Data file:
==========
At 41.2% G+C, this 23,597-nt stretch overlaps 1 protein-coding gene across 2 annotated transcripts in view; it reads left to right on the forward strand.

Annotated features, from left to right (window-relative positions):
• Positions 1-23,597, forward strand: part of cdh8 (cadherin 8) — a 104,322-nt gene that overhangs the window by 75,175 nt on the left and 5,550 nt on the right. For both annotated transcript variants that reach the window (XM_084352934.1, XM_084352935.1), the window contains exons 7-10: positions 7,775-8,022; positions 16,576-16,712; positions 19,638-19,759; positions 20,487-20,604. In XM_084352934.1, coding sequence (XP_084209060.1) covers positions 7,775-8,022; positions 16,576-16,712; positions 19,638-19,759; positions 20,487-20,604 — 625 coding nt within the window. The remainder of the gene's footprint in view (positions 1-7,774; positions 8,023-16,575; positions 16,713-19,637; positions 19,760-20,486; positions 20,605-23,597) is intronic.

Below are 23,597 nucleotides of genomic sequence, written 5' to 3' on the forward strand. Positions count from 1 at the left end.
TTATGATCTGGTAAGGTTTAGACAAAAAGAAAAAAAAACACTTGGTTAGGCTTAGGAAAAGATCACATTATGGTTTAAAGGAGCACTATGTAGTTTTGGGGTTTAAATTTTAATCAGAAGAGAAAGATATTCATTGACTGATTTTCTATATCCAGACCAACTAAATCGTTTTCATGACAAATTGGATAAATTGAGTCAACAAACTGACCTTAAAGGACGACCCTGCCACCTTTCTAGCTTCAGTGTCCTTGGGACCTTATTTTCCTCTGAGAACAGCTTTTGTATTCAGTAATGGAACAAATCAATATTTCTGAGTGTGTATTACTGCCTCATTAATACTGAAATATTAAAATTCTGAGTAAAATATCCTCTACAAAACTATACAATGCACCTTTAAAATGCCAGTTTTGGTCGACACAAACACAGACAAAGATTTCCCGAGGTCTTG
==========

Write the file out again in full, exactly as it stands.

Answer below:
At 41.2% G+C, this 23,597-nt stretch overlaps 1 protein-coding gene across 2 annotated transcripts in view; it reads left to right on the forward strand.

Annotated features, from left to right (window-relative positions):
• Positions 1-23,597, forward strand: part of cdh8 (cadherin 8) — a 104,322-nt gene that overhangs the window by 75,175 nt on the left and 5,550 nt on the right. For both annotated transcript variants that reach the window (XM_084352934.1, XM_084352935.1), the window contains exons 7-10: positions 7,775-8,022; positions 16,576-16,712; positions 19,638-19,759; positions 20,487-20,604. In XM_084352934.1, coding sequence (XP_084209060.1) covers positions 7,775-8,022; positions 16,576-16,712; positions 19,638-19,759; positions 20,487-20,604 — 625 coding nt within the window. The remainder of the gene's footprint in view (positions 1-7,774; positions 8,023-16,575; positions 16,713-19,637; positions 19,760-20,486; positions 20,605-23,597) is intronic.

Below are 23,597 nucleotides of genomic sequence, written 5' to 3' on the forward strand. Positions count from 1 at the left end.
TTATGATCTGGTAAGGTTTAGACAAAAAGAAAAAAAAACACTTGGTTAGGCTTAGGAAAAGATCACATTATGGTTTAAAGGAGCACTATGTAGTTTTGGGGTTTAAATTTTAATCAGAAGAGAAAGATATTCATTGACTGATTTTCTATATCCAGACCAACTAAATCGTTTTCATGACAAATTGGATAAATTGAGTCAACAAACTGACCTTAAAGGACGACCCTGCCACCTTTCTAGCTTCAGTGTCCTTGGGACCTTATTTTCCTCTGAGAACAGCTTTTGTATTCAGTAATGGAACAAATCAATATTTCTGAGTGTGTATTACTGCCTCATTAATACTGAAATATTAAAATTCTGAGTAAAATATCCTCTACAAAACTATACAATGCACCTTTAAAATGCCAGTTTTGGTCGACACAAACACAGACAAAGATTTCCCGAGGTCTTG